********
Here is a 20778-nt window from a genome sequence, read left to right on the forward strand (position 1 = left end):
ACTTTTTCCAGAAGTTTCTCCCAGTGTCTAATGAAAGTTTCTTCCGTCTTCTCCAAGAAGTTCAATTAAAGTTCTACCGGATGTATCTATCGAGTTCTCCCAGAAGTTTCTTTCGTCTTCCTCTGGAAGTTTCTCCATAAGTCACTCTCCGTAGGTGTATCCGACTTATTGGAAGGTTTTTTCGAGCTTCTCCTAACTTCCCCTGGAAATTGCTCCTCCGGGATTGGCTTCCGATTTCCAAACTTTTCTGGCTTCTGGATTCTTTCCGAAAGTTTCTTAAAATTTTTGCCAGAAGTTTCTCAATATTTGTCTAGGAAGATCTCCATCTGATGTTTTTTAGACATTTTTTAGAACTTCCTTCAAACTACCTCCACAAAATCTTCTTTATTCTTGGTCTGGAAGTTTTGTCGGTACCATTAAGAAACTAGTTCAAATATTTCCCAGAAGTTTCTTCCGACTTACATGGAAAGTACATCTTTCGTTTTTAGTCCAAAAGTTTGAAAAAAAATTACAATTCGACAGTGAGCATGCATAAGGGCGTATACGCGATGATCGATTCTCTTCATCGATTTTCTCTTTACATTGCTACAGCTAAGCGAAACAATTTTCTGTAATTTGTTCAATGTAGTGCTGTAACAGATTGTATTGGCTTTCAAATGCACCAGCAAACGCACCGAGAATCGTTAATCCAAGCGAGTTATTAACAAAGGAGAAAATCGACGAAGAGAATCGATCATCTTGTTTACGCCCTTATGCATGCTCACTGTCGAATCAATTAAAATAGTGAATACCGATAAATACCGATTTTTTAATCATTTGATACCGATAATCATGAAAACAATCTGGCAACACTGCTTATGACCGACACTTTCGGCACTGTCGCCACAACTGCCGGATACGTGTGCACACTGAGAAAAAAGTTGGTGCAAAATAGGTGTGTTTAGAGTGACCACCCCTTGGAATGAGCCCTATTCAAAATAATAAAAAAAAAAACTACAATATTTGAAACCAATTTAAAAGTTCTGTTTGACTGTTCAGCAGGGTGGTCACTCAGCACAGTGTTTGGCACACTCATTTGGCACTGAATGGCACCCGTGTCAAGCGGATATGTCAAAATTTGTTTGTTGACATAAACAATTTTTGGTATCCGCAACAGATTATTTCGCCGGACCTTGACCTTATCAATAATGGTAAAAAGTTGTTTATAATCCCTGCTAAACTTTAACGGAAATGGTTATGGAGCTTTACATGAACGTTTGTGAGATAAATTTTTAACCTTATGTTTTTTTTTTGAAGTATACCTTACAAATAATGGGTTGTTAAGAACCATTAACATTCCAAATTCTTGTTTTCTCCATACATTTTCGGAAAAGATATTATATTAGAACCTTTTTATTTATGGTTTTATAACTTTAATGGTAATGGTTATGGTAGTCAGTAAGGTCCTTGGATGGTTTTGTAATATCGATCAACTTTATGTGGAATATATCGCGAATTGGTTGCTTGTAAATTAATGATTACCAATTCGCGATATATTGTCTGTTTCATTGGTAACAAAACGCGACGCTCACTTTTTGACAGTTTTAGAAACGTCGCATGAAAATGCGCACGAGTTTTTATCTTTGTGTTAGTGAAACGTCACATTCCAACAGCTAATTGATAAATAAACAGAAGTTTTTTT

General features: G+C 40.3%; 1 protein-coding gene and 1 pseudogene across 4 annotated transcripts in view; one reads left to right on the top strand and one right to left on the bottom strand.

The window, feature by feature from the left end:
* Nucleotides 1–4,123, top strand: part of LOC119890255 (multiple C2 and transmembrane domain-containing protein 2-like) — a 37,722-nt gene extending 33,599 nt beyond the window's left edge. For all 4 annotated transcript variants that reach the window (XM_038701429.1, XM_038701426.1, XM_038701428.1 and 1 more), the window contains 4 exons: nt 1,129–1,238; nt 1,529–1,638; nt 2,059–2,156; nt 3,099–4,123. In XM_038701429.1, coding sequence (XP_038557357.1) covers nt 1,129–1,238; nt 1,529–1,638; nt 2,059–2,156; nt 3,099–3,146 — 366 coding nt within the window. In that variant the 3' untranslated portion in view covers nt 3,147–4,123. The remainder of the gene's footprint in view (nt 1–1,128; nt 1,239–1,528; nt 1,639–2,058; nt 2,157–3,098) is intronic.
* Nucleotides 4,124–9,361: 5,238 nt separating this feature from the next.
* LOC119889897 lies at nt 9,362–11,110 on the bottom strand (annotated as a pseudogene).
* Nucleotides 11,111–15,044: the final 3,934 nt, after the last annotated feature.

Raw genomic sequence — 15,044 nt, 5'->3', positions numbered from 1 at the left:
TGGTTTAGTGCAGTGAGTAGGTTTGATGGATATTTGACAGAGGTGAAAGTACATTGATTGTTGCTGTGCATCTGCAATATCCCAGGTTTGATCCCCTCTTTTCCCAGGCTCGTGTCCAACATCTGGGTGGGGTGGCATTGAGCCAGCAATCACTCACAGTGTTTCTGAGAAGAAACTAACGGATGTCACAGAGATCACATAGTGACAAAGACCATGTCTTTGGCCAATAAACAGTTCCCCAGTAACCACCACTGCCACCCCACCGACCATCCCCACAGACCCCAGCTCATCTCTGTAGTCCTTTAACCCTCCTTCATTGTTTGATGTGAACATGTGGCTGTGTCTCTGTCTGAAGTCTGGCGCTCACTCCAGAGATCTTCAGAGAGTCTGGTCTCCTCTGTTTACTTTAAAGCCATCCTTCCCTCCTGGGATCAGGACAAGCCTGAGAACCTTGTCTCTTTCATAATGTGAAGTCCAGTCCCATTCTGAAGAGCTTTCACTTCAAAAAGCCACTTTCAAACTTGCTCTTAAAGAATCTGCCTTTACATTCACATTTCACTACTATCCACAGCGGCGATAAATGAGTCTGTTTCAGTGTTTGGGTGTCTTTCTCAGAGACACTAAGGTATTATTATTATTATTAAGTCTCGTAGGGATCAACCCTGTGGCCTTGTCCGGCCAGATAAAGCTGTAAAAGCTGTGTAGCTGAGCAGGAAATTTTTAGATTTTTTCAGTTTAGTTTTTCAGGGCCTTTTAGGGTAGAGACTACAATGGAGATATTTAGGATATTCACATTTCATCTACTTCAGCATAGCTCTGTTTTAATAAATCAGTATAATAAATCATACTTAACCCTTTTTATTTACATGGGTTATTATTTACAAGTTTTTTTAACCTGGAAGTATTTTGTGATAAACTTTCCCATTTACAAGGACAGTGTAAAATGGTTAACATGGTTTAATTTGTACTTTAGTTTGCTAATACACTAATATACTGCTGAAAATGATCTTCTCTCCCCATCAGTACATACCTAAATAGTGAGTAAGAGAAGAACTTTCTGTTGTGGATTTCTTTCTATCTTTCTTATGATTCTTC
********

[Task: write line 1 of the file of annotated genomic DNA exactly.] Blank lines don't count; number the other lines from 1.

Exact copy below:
Here is a 20778-nt window from a genome sequence, read left to right on the forward strand (position 1 = left end):